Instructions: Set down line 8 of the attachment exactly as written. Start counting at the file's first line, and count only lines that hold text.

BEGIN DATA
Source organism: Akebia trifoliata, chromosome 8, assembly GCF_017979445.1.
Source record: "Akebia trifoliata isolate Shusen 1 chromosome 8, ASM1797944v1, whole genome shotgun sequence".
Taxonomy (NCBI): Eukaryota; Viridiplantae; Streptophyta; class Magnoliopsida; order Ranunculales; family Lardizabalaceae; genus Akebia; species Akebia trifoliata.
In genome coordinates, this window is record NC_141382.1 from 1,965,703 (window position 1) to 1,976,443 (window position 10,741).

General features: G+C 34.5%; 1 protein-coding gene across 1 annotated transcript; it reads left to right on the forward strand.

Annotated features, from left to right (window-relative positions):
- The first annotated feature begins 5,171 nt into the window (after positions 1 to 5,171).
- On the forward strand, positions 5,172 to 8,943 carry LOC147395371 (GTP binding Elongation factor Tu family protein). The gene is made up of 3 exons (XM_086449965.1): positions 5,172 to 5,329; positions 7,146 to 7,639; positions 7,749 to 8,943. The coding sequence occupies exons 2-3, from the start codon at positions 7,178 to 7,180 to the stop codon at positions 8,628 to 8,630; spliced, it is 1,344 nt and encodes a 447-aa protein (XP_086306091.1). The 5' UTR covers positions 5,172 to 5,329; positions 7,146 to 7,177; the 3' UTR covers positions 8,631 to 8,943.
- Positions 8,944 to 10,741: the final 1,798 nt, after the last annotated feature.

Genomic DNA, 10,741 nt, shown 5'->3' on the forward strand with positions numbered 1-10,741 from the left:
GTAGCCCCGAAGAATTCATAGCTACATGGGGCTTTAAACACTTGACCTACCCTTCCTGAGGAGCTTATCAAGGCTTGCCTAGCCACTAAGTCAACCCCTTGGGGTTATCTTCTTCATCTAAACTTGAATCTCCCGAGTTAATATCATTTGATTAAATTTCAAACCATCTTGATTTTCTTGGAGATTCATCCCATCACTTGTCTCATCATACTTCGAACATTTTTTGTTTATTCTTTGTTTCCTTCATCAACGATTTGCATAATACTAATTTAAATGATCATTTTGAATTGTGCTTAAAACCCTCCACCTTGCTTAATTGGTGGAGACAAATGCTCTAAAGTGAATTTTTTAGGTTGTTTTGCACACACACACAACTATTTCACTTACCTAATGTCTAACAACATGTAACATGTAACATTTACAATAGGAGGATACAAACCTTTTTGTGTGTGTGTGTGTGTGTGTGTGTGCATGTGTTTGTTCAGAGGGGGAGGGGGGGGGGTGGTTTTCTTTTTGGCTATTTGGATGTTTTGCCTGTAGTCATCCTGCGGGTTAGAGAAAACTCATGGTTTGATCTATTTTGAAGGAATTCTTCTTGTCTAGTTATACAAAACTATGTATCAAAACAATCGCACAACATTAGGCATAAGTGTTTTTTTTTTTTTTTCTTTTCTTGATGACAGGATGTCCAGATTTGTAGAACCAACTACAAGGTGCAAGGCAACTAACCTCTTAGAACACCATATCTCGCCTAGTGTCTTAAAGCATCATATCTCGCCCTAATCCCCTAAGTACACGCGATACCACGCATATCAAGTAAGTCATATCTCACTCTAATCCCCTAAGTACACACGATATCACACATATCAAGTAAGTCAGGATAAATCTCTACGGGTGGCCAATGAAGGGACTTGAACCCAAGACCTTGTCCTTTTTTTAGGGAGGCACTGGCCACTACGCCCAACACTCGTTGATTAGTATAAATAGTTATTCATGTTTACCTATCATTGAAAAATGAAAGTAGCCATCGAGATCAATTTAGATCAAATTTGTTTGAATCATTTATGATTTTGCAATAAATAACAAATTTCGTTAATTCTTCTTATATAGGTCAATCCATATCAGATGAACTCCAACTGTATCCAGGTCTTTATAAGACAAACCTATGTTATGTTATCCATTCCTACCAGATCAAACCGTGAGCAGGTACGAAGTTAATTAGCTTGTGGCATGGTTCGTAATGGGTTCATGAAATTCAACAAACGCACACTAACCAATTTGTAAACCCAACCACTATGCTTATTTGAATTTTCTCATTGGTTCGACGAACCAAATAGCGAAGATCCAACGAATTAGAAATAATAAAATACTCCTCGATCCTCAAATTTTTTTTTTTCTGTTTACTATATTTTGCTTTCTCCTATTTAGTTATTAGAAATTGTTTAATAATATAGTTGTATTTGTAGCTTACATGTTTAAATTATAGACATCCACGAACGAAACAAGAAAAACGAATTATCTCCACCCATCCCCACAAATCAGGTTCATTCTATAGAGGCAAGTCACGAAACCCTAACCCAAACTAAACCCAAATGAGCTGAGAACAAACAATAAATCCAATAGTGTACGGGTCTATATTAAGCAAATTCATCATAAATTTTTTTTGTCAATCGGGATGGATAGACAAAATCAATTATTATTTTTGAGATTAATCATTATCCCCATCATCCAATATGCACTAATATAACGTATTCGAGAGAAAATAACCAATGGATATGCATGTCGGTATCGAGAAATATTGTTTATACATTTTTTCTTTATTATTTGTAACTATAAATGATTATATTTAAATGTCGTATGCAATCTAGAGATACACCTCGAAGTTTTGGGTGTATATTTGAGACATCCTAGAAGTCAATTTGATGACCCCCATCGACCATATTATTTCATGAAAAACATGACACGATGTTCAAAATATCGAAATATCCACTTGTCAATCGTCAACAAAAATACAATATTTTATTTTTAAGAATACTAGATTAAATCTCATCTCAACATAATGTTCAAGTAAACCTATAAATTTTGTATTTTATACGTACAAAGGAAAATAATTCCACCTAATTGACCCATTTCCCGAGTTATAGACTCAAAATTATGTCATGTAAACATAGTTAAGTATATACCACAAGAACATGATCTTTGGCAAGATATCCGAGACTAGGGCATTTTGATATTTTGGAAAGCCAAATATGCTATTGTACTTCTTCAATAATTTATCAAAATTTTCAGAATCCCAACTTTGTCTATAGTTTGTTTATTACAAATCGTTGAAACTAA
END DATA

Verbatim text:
- On the forward strand, positions 5,172 to 8,943 carry LOC147395371 (GTP binding Elongation factor Tu family protein). The gene is made up of 3 exons (XM_086449965.1): positions 5,172 to 5,329; positions 7,146 to 7,639; positions 7,749 to 8,943. The coding sequence occupies exons 2-3, from the start codon at positions 7,178 to 7,180 to the stop codon at positions 8,628 to 8,630; spliced, it is 1,344 nt and encodes a 447-aa protein (XP_086306091.1). The 5' UTR covers positions 5,172 to 5,329; positions 7,146 to 7,177; the 3' UTR covers positions 8,631 to 8,943.